There's a corridor on the second floor of the Musée d'Orsay
in Paris with a breathtaking succession of paintings by post-Impressionists like Bonnard, Vuillard and Denis. Less visited and less famous than the paintings by Monet, Cézanne, Renoir, van Gogh and others upstairs, they are nevertheless a highlight, perhaps the outstanding highlight of a visit to the museum.
Listening to pianist Ben Stepner's début, a short record of short solo piano pieces (average length: one-and-a-half minutes) is a bit like being pushed through that post-Impressionist corridor rather too quickly. That's meant in part as a compliment. Like the Bonnard and Vuillard paintings, Stepner's miniatures are immediately arresting, appealing, obviously well crafted and expertly executed. Many of these short compositions are truly memorable. "The Cosmic Lesson" and "After the Session" have a rollicking, hard Ben Folds-like groove, while many other tracks like "Poem" and "Opposites," wear their classical pedigree on their sleeve.
But if you're rushed, those pleasant sensations are accompanied by a nagging sense that there might be more to savor, if only there were more time. What might become of these fragments if they were allowed to develop for a couple more minutes? Would Stepner's compositional and improvisational imaginationimpressive enough on the evidence of this recordbe up to the task of longer performances? Probably, but it's all over so quickly.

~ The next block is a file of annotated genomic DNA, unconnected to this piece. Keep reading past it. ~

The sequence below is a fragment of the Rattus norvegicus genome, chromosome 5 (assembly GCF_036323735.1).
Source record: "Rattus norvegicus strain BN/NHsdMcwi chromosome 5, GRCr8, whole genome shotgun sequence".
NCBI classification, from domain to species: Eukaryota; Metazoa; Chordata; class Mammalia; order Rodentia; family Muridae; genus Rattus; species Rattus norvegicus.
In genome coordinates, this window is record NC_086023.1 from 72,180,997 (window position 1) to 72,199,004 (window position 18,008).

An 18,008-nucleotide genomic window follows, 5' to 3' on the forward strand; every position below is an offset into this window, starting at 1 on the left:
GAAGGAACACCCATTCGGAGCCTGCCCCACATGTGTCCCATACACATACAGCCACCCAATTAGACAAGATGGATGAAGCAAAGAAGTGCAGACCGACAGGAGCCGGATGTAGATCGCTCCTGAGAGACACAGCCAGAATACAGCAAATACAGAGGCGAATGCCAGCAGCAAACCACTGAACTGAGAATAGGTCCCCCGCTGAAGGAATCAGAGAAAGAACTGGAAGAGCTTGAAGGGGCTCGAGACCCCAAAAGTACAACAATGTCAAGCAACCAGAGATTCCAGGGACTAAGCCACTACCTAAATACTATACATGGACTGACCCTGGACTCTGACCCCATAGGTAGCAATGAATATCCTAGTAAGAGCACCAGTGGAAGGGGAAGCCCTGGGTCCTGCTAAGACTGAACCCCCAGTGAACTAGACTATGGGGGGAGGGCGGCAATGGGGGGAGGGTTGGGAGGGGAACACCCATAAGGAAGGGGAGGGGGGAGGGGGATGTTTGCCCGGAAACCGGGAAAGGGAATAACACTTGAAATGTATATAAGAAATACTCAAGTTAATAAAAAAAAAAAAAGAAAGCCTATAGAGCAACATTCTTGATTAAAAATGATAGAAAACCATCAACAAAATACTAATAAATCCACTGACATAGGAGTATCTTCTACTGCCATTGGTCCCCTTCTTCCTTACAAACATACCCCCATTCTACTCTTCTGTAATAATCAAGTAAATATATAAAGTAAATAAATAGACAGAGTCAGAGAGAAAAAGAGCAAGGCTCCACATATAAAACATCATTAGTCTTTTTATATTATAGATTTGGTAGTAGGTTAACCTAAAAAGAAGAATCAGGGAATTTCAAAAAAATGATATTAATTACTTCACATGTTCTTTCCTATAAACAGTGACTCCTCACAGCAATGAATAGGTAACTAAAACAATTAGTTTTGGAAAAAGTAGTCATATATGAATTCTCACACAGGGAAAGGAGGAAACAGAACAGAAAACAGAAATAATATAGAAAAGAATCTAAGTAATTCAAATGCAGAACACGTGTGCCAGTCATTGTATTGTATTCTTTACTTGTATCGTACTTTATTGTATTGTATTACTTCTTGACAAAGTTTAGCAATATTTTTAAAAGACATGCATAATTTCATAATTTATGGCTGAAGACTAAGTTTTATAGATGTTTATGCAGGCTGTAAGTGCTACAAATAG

Even glanced at in passing, however, some of these pieces leave a lasting impressionlike a Pierre Bonnard painting
. And then there's the question of influences. Some will hear echoes (intentional or otherwise) of Keith Jarrett
in the clear and strident playing. In the unapologetically sentimental melodies, Paul Bley
seems present in the compositions too.
Above all, there is the sound of Rachmaninoff: loud, discrete chords leaping confidently up and down the keyboard in somewhat Slavonic majesty. And Monk
: Stepner's "College," for example, perhaps the best of many good tracks here, is a distorted take on Monk's "I Mean You," played percussively and athletically, leading into a dreamy and very un-Monk-like middle section. "Monk's Mood" can also be heard in the closing "Self Portrait" (like seeing Cézanne in Vuillard's paintings).
It's probably unfair to point out that Stepner is nineteen years old, but pretty interesting too. It's tempting to draw a parallel to Jarrett, again, who seemed to emerge fully formed at a tender age. Stepner is indeed young, but has been working hard on his sound for many years, and not in splendid isolation either: among other accomplishments, he opened for Danilo Pérez
at Boston's Museum of Fine Arts when he was thirteen. This disc promises even greater attention and it's richly deserved.